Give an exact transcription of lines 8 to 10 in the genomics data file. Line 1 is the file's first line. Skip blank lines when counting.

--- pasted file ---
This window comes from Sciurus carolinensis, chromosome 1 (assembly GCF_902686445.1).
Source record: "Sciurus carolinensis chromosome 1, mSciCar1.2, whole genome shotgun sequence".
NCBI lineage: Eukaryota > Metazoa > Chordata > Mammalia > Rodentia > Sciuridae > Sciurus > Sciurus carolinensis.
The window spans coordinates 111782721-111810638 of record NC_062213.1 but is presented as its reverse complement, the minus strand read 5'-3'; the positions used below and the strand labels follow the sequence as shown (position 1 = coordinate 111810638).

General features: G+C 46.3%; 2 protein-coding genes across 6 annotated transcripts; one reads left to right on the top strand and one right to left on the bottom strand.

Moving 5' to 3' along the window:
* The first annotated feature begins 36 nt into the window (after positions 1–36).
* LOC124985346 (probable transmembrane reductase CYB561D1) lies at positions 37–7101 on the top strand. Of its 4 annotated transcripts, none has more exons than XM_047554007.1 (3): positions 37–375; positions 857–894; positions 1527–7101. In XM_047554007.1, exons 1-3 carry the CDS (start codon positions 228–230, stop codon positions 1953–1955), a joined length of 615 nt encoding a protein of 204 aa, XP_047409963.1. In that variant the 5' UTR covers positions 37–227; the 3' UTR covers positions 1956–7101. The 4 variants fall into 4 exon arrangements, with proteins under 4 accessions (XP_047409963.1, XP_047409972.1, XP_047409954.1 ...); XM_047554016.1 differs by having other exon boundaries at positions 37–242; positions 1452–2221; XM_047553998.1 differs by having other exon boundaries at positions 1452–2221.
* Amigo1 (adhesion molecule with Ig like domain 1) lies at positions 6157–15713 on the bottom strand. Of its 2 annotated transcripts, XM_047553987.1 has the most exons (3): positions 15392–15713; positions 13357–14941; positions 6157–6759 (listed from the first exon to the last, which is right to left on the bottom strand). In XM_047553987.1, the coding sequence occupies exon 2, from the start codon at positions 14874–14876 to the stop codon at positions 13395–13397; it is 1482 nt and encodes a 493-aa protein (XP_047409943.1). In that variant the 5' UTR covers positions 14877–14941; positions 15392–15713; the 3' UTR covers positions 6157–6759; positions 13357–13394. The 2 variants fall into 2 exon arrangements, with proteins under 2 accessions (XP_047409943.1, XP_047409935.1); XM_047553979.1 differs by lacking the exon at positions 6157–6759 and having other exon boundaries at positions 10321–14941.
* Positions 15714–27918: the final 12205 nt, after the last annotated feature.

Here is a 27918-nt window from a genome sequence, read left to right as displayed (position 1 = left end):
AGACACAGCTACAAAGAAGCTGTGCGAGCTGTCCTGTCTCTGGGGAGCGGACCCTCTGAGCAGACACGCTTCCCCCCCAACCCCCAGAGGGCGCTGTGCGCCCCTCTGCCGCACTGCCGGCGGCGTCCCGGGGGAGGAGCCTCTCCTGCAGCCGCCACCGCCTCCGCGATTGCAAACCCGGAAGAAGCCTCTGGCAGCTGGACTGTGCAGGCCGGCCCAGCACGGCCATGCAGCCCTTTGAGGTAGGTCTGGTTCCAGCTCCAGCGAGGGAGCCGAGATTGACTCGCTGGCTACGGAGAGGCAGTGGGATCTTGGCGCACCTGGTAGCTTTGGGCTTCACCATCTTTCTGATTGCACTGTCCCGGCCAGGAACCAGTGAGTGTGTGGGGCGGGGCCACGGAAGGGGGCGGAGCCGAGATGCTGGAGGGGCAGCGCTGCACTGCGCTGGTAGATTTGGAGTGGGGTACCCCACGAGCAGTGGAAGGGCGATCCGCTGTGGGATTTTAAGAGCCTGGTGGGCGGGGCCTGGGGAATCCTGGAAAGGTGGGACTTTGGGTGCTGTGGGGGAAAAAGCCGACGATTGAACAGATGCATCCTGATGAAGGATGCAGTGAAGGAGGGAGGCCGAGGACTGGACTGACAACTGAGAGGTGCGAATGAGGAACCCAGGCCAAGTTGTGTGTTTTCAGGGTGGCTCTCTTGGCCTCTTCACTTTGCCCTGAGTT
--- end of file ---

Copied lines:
* LOC124985346 (probable transmembrane reductase CYB561D1) lies at positions 37–7101 on the top strand. Of its 4 annotated transcripts, none has more exons than XM_047554007.1 (3): positions 37–375; positions 857–894; positions 1527–7101. In XM_047554007.1, exons 1-3 carry the CDS (start codon positions 228–230, stop codon positions 1953–1955), a joined length of 615 nt encoding a protein of 204 aa, XP_047409963.1. In that variant the 5' UTR covers positions 37–227; the 3' UTR covers positions 1956–7101. The 4 variants fall into 4 exon arrangements, with proteins under 4 accessions (XP_047409963.1, XP_047409972.1, XP_047409954.1 ...); XM_047554016.1 differs by having other exon boundaries at positions 37–242; positions 1452–2221; XM_047553998.1 differs by having other exon boundaries at positions 1452–2221.
* Amigo1 (adhesion molecule with Ig like domain 1) lies at positions 6157–15713 on the bottom strand. Of its 2 annotated transcripts, XM_047553987.1 has the most exons (3): positions 15392–15713; positions 13357–14941; positions 6157–6759 (listed from the first exon to the last, which is right to left on the bottom strand). In XM_047553987.1, the coding sequence occupies exon 2, from the start codon at positions 14874–14876 to the stop codon at positions 13395–13397; it is 1482 nt and encodes a 493-aa protein (XP_047409943.1). In that variant the 5' UTR covers positions 14877–14941; positions 15392–15713; the 3' UTR covers positions 6157–6759; positions 13357–13394. The 2 variants fall into 2 exon arrangements, with proteins under 2 accessions (XP_047409943.1, XP_047409935.1); XM_047553979.1 differs by lacking the exon at positions 6157–6759 and having other exon boundaries at positions 10321–14941.
* Positions 15714–27918: the final 12205 nt, after the last annotated feature.